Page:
I was recently invited to write an article for a publication in Japan about my hope for the future of the church in Japan in the wake of the 5th anniversary of the 3/11 triple disaster. You can read the article below:
I grew up in the bible belt of North Carolina with a traditional church background and moved to Missouri for bible college. Like many in my class, I had become disgruntled with the American church. I saw many problems and dreamed that once I had my bible college degree I could begin to undo some of those. That was the idea, until I met a friend from Japan. As our relationship grew, he began to encourage me to come visit Japan with him and presented an opportunity in the form of a short term trip to his home church.
This trip was my first time to ever experience the church outside of America and I was was amazed at what I saw. In my ignorance of the language and culture I naively gave into all that I experienced. It seemed to my 20 year old mind that I had found a church that seemed to be doing right, all the things that I had become disgruntled with concerning the American church. There were early morning prayer meetings, powerful outreach events, and a thriving homeless ministry that welcomed people to live on the church grounds in exchange for labor around the campus. The church was multi-cultural with lots of Brazilians and filipinos joining in worship with the Japanese which all seemed to add up to the perfect picture of community and I wanted to experience more.
So I headed back to Japan the following year this time on a school sanctioned trip that took us around Honshu visiting several different local churches. As we traveled from church to church, I was shocked that the churches we visited had very few members and many of them were elderly. Some churches didn’t even have pastors. You could imagine the dumbfounded look I had when I learned that these were average churches in Japan.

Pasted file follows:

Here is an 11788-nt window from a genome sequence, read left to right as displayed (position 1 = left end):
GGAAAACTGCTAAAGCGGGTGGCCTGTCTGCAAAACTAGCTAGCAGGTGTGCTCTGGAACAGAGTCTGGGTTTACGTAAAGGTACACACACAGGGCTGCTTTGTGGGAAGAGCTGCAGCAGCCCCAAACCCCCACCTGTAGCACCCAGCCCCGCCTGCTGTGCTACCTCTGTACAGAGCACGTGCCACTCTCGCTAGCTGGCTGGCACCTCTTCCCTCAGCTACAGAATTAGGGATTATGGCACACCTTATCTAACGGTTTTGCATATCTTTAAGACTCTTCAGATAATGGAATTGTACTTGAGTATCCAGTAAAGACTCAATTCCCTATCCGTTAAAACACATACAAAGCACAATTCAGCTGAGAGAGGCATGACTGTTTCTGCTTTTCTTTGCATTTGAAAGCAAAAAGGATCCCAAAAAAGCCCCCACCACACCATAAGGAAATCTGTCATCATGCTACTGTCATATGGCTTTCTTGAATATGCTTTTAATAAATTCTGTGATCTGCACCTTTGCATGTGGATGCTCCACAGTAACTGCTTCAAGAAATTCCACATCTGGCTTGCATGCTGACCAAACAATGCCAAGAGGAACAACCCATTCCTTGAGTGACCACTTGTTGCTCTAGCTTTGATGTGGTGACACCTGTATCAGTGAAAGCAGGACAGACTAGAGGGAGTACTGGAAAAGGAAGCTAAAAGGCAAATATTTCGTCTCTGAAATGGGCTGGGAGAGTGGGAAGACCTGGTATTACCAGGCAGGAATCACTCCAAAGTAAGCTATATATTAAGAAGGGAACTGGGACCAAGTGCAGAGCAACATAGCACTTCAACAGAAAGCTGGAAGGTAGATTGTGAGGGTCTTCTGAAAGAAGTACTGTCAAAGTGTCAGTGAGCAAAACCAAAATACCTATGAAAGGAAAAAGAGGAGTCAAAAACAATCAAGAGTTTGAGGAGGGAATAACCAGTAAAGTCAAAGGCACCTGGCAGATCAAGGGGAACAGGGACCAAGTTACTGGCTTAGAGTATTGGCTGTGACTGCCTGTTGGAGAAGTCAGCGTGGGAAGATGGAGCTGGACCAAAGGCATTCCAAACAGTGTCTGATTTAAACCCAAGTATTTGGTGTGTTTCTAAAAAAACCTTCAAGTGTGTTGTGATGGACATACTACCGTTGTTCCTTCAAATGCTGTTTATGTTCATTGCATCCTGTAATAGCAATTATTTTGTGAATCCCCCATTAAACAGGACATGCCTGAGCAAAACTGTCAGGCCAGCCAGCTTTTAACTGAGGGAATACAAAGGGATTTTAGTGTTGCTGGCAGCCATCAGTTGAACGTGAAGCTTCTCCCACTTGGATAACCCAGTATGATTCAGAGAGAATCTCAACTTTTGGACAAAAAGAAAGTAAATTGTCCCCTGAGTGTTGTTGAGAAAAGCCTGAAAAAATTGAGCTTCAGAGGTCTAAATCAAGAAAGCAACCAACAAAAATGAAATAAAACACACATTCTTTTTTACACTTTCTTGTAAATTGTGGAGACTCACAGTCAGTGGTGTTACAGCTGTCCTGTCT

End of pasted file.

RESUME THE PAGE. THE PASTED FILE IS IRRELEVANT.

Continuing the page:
I decided that I needed to learn more so I headed back to Japan that summer. My aim was to spend the summer in Kashiwazaki, Niigata fulfilling my internship requirements for college and hoping to learn more about the condition of the church in Japan while trying to reconcile the differences between my first and second trip. After only 3 weeks my home for the summer was shaken to the ground and the little town of Kashiwazaki was turned upside down by the Niigata Chuetsu Earthquake. I spent the rest of that summer serving alongside the various disaster relief projects around the city and eventually connected with CRASH Japan and landed a job as a teacher at an international school in Tokyo the following year.